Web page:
Market Sentiment, Consumer & Business Confidence and Trading – Main Talking Points:
- Market sentiment and confidence data can improve your trading.
- The PMIs are good predictors of economic growth.
- The Ifo index and several other sentiment releases are also useful for forecasting growth in GDP.
How Market Sentiment & Confidence Surveys Can Improve Your Trading
- Each week, the economic calendar is packed with releases on market, consumer and business sentiment.
- Research shows these are good predictors of economic growth so traders must watch out for them as they are good indicators of the likely levels of interest rates and therefore currency prices.
Even a cursory glance at the economic calendar will show it packed each week with indicators of market sentiment, consumer confidence and how businesses see the future. They are easy to ignore amid the plethora of official high-impact figures on growth, inflation and the labor market. Yet they can be just as important for traders.
As we’ve said before, trading on the official statistics is like driving a vehicle using the rear-view mirror. They tell us what has happened, not what is going to happen. By contrast, the “soft” data provide a glimpse into the future, and that is why they matter.
While some analysts dismiss them, research shows they have a high correlation with the official numbers published later; put simply, they are good predictors of what is to come. In this article, I summarize some of the published analysis that proves the point in all the major blocs from the US to China and the Eurozone.
PMIs as predictors of economic growth
Take the PMIs first. Each month, the research company IHS Markit surveys the people who buy goods and services for their businesses and asks them about the current situation and, more importantly, the outlook as they see it. Surprisingly, perhaps, the statistics prove to be excellent predictors of economic growth in all three regions. Here, to kick off, is a scatter diagram showing these purchasing managers’ indexes and US GDP:
Source: St Louis Fed
More surprisingly, the PMIs are also well correlated with GDP growth in China, even though there are questions about the reliability of official Chinese statistics.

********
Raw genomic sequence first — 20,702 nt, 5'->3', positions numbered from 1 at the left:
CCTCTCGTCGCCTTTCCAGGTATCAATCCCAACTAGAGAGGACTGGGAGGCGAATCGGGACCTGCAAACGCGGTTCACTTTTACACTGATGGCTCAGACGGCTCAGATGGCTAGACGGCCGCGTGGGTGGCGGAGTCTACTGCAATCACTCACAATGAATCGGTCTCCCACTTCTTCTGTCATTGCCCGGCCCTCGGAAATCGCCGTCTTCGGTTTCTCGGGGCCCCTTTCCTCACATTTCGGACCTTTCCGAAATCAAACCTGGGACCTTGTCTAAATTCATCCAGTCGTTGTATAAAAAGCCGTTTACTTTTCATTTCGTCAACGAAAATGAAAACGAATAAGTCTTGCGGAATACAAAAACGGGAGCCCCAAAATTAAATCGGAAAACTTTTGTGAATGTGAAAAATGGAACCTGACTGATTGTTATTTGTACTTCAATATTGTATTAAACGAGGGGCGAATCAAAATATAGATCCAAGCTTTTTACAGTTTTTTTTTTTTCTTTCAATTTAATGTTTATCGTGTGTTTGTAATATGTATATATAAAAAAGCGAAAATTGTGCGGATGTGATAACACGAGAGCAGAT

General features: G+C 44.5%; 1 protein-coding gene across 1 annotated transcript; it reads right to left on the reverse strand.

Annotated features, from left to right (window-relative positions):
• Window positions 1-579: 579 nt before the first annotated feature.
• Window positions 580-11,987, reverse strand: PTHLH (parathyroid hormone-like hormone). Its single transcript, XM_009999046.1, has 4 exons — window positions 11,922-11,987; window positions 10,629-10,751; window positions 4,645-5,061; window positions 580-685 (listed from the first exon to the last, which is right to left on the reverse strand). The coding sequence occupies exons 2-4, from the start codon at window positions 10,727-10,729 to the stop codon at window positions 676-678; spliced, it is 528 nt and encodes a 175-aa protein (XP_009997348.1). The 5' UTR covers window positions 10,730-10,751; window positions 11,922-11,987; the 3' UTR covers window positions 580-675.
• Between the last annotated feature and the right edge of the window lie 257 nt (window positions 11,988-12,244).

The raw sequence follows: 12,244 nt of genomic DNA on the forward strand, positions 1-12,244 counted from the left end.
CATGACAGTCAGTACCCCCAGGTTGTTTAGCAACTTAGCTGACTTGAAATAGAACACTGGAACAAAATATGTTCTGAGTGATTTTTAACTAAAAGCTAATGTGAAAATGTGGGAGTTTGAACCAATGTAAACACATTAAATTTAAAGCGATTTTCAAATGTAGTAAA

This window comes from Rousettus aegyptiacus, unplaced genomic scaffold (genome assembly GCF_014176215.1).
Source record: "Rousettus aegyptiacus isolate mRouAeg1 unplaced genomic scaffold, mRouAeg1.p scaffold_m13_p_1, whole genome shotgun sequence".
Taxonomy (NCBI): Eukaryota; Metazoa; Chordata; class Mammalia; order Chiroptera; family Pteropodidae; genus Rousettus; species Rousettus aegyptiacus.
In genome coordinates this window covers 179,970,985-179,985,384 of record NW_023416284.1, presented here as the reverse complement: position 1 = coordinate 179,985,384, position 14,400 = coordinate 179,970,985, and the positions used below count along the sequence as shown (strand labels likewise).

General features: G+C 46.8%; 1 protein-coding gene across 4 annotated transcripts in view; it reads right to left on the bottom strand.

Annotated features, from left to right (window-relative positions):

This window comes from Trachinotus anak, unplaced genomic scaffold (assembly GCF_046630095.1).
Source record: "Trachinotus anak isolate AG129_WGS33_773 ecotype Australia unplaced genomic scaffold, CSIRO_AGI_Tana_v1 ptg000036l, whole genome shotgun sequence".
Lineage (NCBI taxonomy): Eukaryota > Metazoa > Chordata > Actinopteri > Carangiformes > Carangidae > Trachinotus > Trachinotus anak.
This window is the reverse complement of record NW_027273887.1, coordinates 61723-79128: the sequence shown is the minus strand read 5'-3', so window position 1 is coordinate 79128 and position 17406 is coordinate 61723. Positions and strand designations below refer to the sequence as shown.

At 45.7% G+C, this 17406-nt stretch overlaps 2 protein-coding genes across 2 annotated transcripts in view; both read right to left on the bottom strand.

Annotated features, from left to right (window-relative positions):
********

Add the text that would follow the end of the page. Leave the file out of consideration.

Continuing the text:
Source: St Louis Fed
It is clear from the following chart that the PMIs have predictive power in the Eurozone too:
Source: IHS Markit
Ifo index as another tool to forecast economic growth
Within the Eurozone, the principal forward looking indicator is the Ifo business climate index, calculated by Germany’s Ifo Institute. Looking at the Eurozone’s largest economy specifically, it too is a useful forecasting tool:
Source: CES Ifo
Europe’s official sentiment surveys
Staying with the Eurozone, the European Commission itself publishes a raft of monthly data on economic, industrial and services sentiment, consumer confidence and the business climate. These too are well correlated with GDP growth in the region, as the next three charts show. Indeed, the fit is almost as good as the composite PMIs for the region.
Source: IHS Markit
As mentioned earlier, GDP growth is important for traders because central banks take it into consideration – along with factors such as inflation – when setting interest rates. As currency prices tend to climb when rate expectations rise, and fall when they decline, sentiment data can have an immediate impact on exchange rates. Here, for example, is how EURUSD jumped after the Federal Reserve Bank of Philadelphia (Philly Fed) business outlook indicator fell unexpectedly in February 2019.
Note that, as is often the case, the initial move was soon reversed, emphasizing how nimble traders have to be.
EURUSD Price Chart, Five-Minute Timeframe (February 21, 2019)
Chart by IG (You can click on it and all the other charts for larger images)
US business and confidence indicators
Staying with the US, several other Federal Reserve Banks produce their own indicators too, and there are also two important measures of consumer confidence, calculated by the University of Michigan and the Conference Board, an independent US think tank. The Michigan measure’s correlation with GDP is shown below.
Source: San Francisco Fed
In conclusion, therefore, it is clear that traders should not ignore the sentiment and confidence data ranging from the Confederation of British Industry’s Industrial Trends Survey to the Tankan short-term economic survey of businesses from the Bank of Japan – all of which can potentially move the markets.
More to read:
How to Trade in a Bear Market: A Short Seller’s Guide
Where to find Retail Trader Sentiment Data
And here’s an example of how a weak PMI – in this case from China – can have an impact on market sentiment
Resources to help you trade the forex markets:
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— Written by Martin Essex, Analyst and Editor